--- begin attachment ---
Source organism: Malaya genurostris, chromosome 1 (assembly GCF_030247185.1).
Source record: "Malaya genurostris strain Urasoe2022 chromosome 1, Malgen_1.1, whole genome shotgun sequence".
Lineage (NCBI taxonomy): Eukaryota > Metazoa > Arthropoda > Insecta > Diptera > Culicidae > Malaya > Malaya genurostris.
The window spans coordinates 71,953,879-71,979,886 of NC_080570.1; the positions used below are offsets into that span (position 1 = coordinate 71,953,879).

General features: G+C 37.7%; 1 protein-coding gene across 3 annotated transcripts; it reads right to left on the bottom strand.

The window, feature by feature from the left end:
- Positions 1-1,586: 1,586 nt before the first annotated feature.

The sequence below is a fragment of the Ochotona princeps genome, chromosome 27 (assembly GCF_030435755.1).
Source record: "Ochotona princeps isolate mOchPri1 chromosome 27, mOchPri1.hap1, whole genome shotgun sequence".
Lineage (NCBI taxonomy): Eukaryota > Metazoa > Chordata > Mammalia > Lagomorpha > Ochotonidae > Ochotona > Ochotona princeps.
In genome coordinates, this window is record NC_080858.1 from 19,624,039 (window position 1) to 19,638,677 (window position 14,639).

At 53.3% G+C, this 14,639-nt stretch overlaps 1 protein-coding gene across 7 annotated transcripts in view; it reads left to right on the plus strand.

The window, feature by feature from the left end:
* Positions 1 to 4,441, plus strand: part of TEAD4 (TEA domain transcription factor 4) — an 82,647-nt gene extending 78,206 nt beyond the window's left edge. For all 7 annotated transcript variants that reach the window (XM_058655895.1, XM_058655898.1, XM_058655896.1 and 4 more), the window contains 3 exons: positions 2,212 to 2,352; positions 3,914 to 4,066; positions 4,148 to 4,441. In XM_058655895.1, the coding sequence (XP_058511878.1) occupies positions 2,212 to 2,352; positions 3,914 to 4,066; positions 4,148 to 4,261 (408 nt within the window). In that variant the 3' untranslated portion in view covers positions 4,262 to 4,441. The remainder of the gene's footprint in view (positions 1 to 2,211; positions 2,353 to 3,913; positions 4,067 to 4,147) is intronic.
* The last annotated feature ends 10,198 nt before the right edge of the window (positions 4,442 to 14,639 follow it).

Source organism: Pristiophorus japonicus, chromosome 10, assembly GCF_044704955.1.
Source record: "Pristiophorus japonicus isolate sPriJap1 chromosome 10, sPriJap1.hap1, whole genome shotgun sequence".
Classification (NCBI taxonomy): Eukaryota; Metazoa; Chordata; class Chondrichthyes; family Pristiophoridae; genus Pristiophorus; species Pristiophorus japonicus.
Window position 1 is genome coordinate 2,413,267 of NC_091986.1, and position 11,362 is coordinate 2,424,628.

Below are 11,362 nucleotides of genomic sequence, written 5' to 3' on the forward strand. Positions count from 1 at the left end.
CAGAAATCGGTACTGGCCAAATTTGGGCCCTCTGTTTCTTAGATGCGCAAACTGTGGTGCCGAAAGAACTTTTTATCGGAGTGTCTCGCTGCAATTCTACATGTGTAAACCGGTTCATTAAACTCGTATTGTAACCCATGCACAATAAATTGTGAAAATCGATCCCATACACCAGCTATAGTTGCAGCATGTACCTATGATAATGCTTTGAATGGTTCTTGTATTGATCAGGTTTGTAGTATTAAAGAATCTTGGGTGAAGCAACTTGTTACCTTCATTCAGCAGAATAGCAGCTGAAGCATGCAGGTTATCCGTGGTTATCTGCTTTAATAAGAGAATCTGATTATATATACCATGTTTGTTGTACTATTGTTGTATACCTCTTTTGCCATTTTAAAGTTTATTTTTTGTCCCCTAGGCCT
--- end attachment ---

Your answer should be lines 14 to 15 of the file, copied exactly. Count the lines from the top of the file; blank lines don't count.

* Positions 1 to 4,441, plus strand: part of TEAD4 (TEA domain transcription factor 4) — an 82,647-nt gene extending 78,206 nt beyond the window's left edge. For all 7 annotated transcript variants that reach the window (XM_058655895.1, XM_058655898.1, XM_058655896.1 and 4 more), the window contains 3 exons: positions 2,212 to 2,352; positions 3,914 to 4,066; positions 4,148 to 4,441. In XM_058655895.1, the coding sequence (XP_058511878.1) occupies positions 2,212 to 2,352; positions 3,914 to 4,066; positions 4,148 to 4,261 (408 nt within the window). In that variant the 3' untranslated portion in view covers positions 4,262 to 4,441. The remainder of the gene's footprint in view (positions 1 to 2,211; positions 2,353 to 3,913; positions 4,067 to 4,147) is intronic.
* The last annotated feature ends 10,198 nt before the right edge of the window (positions 4,442 to 14,639 follow it).